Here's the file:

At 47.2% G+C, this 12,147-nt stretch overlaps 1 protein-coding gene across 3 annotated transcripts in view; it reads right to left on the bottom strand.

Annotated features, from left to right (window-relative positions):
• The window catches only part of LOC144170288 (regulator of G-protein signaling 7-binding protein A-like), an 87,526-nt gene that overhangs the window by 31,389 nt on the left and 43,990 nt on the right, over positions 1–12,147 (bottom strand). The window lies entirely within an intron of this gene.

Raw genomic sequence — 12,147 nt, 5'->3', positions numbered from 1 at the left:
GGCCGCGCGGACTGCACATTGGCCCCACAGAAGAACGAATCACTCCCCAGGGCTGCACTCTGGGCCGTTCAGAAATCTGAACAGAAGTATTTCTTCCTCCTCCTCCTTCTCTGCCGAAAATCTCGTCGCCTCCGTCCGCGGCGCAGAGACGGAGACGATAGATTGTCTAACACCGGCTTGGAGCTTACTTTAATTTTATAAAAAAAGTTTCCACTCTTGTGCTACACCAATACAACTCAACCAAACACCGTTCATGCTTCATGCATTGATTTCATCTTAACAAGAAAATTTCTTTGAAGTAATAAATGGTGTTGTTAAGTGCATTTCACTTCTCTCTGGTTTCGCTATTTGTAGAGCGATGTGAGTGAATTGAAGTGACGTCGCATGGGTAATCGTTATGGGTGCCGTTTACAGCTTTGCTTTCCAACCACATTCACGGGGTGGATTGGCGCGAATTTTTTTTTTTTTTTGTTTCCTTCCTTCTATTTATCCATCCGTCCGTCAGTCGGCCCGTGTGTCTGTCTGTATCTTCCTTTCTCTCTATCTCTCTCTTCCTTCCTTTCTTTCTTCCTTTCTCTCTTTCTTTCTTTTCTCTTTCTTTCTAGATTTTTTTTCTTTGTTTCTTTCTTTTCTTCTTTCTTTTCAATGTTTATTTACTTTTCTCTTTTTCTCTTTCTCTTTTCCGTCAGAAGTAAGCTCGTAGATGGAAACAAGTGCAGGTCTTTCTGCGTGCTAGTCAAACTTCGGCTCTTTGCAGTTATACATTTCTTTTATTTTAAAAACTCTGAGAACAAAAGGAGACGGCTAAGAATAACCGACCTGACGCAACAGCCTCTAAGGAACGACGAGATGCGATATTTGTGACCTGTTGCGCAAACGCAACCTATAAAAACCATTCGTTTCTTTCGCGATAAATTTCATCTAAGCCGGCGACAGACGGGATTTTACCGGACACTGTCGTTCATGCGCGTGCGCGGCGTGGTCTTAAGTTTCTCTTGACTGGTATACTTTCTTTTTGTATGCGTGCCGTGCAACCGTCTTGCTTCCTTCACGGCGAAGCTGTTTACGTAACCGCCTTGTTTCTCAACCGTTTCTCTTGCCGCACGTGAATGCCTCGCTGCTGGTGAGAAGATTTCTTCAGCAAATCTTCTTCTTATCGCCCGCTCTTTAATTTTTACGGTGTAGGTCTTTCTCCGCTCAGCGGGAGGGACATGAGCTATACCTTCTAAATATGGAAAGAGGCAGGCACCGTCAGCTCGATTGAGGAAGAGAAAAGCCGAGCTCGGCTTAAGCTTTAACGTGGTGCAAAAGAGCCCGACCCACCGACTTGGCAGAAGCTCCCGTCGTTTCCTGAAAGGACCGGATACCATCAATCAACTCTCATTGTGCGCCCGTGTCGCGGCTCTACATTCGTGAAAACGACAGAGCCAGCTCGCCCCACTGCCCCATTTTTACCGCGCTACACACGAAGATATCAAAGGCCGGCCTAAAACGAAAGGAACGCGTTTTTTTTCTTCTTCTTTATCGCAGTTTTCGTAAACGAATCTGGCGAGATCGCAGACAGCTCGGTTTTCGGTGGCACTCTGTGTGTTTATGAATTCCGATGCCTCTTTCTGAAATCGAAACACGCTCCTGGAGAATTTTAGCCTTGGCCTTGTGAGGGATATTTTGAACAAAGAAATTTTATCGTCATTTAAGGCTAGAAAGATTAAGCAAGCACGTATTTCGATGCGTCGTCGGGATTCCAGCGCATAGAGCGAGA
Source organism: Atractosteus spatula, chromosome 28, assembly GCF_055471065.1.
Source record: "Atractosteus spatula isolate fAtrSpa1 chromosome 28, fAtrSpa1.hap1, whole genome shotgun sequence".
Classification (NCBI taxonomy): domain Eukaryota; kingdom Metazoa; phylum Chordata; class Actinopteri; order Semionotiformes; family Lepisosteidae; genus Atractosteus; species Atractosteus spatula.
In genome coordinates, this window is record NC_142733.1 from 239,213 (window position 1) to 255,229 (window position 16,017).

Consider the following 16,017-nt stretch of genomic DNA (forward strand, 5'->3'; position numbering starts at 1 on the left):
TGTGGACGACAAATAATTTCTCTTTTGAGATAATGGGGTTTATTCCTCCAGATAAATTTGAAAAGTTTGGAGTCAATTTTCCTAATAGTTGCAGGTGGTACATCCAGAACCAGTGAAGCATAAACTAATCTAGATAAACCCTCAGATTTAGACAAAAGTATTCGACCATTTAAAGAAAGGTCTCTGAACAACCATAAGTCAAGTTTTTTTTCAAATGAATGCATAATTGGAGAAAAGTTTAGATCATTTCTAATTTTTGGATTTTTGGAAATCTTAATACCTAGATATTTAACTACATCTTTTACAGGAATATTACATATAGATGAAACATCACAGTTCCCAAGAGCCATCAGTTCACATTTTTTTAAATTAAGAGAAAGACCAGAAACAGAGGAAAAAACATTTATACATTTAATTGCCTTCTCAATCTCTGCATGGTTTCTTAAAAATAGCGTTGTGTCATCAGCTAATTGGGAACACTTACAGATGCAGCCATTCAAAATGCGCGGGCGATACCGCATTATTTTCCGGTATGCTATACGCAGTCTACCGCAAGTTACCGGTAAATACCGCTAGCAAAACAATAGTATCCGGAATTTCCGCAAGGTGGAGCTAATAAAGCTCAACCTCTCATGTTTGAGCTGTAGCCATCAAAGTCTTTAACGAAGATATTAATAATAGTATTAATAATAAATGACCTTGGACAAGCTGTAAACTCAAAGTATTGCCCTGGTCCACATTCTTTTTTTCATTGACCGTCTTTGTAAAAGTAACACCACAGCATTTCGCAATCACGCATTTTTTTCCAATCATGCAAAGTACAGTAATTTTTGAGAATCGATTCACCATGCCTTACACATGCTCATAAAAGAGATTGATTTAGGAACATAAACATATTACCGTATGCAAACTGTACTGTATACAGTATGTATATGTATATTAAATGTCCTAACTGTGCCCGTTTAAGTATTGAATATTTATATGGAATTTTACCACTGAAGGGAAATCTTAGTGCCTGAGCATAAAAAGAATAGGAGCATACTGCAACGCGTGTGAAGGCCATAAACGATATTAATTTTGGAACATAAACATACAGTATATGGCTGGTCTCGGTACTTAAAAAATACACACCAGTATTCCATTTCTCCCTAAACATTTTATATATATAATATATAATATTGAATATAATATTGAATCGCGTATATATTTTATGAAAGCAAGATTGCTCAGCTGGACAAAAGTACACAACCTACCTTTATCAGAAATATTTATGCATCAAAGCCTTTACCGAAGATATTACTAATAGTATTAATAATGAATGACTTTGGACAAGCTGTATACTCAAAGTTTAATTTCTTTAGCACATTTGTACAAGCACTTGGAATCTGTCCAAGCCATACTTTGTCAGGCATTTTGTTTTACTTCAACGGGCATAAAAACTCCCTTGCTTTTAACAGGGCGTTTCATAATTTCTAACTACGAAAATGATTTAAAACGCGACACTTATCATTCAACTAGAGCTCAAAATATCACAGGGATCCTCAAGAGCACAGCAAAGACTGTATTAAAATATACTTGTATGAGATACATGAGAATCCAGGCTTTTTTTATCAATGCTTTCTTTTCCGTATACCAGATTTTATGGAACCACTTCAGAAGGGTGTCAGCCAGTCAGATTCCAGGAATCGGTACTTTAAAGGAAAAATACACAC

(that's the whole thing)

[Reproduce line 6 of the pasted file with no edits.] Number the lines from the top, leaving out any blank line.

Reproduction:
Source organism: Atractosteus spatula, chromosome 28, assembly GCF_055471065.1.